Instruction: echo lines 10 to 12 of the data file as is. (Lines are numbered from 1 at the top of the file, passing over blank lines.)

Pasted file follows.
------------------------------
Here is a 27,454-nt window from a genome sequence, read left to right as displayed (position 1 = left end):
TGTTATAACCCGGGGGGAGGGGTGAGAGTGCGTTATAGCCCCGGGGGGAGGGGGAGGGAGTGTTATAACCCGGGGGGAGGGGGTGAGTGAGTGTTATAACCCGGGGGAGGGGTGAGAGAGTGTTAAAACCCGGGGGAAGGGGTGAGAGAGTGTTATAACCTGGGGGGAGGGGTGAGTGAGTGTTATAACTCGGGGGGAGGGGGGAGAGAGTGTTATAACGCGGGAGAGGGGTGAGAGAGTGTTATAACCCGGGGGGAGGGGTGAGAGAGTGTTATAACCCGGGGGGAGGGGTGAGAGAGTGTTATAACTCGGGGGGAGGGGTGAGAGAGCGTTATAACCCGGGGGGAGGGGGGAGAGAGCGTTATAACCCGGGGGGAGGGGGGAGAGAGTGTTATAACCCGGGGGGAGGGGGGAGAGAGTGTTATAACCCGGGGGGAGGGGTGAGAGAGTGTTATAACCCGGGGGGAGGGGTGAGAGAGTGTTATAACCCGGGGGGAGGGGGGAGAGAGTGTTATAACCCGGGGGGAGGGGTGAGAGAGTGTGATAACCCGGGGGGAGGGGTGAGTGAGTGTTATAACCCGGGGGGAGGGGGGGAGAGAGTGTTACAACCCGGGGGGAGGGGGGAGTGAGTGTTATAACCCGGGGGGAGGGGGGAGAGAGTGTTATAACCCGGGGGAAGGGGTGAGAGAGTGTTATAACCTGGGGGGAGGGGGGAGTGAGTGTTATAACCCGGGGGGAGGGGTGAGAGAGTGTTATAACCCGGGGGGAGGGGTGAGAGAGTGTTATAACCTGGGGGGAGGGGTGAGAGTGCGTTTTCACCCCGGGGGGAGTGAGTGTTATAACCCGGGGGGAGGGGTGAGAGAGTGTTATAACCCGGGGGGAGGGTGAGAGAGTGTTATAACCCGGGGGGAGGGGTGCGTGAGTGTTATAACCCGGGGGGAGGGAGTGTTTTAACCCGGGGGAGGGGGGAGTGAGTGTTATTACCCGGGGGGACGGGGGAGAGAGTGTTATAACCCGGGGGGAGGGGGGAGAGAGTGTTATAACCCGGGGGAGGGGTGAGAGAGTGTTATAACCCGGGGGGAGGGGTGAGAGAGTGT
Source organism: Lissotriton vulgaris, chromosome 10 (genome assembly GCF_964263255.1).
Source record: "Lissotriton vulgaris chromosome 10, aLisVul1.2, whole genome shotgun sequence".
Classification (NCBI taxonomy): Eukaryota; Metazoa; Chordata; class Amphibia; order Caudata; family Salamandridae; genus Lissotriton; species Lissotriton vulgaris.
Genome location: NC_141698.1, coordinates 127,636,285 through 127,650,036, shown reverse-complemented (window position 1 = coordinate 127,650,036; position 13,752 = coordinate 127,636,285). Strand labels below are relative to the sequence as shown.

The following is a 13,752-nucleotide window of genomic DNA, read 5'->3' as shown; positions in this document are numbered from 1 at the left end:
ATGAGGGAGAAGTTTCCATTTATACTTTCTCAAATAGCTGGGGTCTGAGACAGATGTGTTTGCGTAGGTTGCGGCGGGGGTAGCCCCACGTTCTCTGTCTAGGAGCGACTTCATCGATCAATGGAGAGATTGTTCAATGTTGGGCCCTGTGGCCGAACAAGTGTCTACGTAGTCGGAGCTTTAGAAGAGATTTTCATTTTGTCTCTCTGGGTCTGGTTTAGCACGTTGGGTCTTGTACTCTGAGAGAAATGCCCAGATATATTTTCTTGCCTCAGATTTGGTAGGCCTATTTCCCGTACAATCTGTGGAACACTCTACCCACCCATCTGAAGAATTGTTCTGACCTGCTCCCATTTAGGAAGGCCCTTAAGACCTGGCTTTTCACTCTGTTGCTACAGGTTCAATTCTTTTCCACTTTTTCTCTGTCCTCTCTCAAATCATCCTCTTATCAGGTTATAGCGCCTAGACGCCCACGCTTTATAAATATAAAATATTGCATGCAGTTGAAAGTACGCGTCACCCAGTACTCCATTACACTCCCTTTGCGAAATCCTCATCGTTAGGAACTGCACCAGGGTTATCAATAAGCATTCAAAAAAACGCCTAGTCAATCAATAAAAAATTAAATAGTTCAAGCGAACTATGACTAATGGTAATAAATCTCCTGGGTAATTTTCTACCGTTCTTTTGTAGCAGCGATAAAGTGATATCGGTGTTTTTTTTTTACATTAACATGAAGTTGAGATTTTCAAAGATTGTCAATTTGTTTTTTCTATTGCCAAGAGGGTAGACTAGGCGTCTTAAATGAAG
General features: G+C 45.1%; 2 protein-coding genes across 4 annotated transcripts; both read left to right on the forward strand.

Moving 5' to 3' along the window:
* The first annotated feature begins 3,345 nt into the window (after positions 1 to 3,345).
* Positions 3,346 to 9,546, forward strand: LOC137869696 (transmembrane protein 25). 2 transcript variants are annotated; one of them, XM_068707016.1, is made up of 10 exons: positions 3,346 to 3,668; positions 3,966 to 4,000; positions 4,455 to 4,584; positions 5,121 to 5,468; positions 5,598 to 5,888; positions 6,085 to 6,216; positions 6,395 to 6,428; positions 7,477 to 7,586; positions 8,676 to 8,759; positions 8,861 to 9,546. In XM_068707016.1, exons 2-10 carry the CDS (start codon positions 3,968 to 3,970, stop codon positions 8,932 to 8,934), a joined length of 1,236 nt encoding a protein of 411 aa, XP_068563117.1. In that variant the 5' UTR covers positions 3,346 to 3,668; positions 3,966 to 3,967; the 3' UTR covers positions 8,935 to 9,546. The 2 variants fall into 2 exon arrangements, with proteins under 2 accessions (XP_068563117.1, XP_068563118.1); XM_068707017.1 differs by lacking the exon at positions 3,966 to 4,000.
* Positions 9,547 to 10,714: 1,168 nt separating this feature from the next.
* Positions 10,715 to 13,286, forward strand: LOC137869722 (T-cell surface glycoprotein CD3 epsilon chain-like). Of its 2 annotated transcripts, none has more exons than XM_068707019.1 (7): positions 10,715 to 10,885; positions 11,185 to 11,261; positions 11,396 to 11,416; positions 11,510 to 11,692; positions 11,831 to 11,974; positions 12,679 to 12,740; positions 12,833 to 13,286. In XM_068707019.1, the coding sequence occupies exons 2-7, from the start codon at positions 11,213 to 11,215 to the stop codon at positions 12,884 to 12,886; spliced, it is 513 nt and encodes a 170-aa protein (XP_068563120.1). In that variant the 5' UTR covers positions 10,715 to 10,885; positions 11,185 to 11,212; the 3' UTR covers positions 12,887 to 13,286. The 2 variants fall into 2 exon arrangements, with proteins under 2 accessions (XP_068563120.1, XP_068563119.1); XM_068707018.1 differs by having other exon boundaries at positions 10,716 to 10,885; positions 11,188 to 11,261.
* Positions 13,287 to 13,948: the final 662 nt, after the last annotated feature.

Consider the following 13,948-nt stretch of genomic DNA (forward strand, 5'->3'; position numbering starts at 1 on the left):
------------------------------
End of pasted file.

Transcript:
Moving 5' to 3' along the window:
* The first annotated feature begins 3,345 nt into the window (after positions 1 to 3,345).
* Positions 3,346 to 9,546, forward strand: LOC137869696 (transmembrane protein 25). 2 transcript variants are annotated; one of them, XM_068707016.1, is made up of 10 exons: positions 3,346 to 3,668; positions 3,966 to 4,000; positions 4,455 to 4,584; positions 5,121 to 5,468; positions 5,598 to 5,888; positions 6,085 to 6,216; positions 6,395 to 6,428; positions 7,477 to 7,586; positions 8,676 to 8,759; positions 8,861 to 9,546. In XM_068707016.1, exons 2-10 carry the CDS (start codon positions 3,968 to 3,970, stop codon positions 8,932 to 8,934), a joined length of 1,236 nt encoding a protein of 411 aa, XP_068563117.1. In that variant the 5' UTR covers positions 3,346 to 3,668; positions 3,966 to 3,967; the 3' UTR covers positions 8,935 to 9,546. The 2 variants fall into 2 exon arrangements, with proteins under 2 accessions (XP_068563117.1, XP_068563118.1); XM_068707017.1 differs by lacking the exon at positions 3,966 to 4,000.